Fountain of Love is David Brauner’s latest album of contemporary Christian songs. The San Diego singer/songwriter has been prolific in the genre, with four full-length CDs since 2012, including last year’s Spokes on a Wheel. His approach is consistent: he has a strong band of local roots musicians on hand in the studio; writes straightforward, accessible folk-rock; and delivers it in a sincere, gravelly voice.
The new disc features a dozen tracks, and the backing cats include Sven-Erik Seaholm (multiple instruments and production), Peter Bolland (guitars), Wolfgang Grasekamp (keys), Billy Ray (drums), and others. As on earlier efforts, Brauner’s long suit is putting a pleasant melody and a positive, New Testament message together in his songs. Some draw on gospel sources, others country, others folk. He frequently sings about self-examination and taking steps to make for a better life, and never lets his mission to praise Jesus get in the way of making a song connect on a visceral level; the feet tap, alleluia.
“Hallowed Ground” lays down a steady keyboard and drum beat, with a message about making the most of our blessings. Like some of the other tracks, it gets rocking and Bolland adds some lead guitar flash that seems part of the celebration. The title tune is softer and is likely a song for a congregation, about a fountain that “never runs dry.” Brauner steps into the secular world for a lesson in the highlight “Immigrant’s Dream.” A first-person account of an immigrant leaving home and crossing the desert to dangerous uncertainty, it is ripped from today’s headlines and, unlike many of them, reflects the human side of the issue. “In an immigrant’s dream you see/ We are where we belong/ Gathered with our family/ Lord, someplace safe and warm.”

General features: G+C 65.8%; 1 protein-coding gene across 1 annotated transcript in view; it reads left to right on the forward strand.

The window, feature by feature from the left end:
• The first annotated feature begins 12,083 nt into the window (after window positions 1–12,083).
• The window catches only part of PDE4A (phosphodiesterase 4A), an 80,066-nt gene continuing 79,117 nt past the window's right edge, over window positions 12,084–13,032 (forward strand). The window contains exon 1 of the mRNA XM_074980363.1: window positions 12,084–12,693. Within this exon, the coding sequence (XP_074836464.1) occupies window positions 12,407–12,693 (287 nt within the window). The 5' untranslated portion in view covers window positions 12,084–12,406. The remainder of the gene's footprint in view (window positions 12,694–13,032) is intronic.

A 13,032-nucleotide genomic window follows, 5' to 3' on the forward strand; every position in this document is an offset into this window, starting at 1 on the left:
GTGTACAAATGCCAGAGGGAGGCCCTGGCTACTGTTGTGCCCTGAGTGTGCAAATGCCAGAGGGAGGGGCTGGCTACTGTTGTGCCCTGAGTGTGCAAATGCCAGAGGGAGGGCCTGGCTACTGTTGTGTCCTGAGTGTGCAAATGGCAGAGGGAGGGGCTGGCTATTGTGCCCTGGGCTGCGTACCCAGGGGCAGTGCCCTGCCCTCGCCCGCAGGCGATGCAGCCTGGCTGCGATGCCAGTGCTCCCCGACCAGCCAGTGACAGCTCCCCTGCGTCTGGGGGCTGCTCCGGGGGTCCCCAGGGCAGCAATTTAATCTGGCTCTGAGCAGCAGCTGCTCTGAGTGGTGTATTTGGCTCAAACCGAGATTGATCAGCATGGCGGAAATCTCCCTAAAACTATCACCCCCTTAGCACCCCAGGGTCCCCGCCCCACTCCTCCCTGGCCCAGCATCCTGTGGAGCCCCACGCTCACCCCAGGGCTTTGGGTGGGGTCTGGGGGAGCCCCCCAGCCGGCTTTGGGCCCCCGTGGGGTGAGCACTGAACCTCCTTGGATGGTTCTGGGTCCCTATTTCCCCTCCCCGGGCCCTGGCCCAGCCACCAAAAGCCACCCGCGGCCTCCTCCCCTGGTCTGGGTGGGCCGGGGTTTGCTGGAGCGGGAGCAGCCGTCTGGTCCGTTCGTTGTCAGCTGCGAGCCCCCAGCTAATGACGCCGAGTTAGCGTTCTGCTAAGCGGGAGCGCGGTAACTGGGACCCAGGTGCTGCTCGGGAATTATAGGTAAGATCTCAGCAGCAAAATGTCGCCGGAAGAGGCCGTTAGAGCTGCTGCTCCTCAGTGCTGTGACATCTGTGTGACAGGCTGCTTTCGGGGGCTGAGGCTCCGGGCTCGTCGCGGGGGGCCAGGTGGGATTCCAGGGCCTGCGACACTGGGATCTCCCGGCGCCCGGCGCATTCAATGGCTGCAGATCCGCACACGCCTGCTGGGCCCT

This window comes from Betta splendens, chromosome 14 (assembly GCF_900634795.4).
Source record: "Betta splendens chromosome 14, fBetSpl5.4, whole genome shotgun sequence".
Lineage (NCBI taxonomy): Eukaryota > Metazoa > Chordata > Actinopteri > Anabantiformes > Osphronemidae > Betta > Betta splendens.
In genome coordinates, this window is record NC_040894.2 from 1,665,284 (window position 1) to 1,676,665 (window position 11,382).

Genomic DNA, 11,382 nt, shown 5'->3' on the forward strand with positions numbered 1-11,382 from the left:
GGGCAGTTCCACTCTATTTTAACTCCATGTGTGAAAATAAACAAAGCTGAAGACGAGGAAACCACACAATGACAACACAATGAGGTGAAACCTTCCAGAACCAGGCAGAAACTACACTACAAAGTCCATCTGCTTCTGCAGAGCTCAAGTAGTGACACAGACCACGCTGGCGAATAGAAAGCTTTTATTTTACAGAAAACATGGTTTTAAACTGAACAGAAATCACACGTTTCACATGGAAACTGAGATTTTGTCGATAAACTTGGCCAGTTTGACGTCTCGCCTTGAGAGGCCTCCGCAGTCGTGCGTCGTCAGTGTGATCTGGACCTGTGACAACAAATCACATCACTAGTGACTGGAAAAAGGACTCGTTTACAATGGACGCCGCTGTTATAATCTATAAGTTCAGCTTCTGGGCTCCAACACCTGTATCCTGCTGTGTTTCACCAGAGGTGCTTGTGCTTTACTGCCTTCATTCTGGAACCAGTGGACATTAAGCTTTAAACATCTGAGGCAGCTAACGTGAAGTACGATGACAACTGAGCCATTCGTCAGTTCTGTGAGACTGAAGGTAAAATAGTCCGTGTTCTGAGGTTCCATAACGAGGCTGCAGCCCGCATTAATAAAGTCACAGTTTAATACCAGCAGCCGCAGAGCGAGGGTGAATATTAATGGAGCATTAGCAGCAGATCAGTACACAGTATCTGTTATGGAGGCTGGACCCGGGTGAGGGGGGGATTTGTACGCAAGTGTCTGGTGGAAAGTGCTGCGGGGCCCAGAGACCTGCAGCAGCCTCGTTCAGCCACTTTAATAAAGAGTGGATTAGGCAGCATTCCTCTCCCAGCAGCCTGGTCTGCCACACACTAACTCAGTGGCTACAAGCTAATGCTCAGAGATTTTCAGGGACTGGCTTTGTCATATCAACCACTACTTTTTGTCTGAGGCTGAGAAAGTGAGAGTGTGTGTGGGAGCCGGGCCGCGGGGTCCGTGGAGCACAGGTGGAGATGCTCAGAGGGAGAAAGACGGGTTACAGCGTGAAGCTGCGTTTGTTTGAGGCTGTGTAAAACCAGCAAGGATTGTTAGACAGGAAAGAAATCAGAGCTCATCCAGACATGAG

“Wilderness” is the closest thing to a misfire here as Brauner is nearly overwhelmed in a heavily produced rocker with layers upon layers of overdriven guitars. Much better is “Be a Candle,” which is a gospel roof-raiser, starting innocuously with keys and backing singers, gradually building to a triumph in the final verse, with a step up in key that gives the female backing singers in the chorus a chance to add some great moments. It’s the best song on the album and will find a home in the listener’s memory. “Devil Wind” seems secular but stands out, telling an important story about Santa Ana winds and the destruction we face in this area from wildfires. The minor mode and haunting vibe punctuated are by a sharp Bolland solo; “Tonight our fate will be decided/ By which way the devil wind blows.” Brauner takes “What I’m Living For” into reggae territory, with a chunky semi-ska beat and organ hook. It works well, and the lesson this time is about taking whatever comes with a positive outlook because of kinship with the Lord.
Fountain of Love shows that David Brauner seems to keep coming up with memorable Christian music, songs that deliver their spiritual payload with a catchy rock and gospel beats.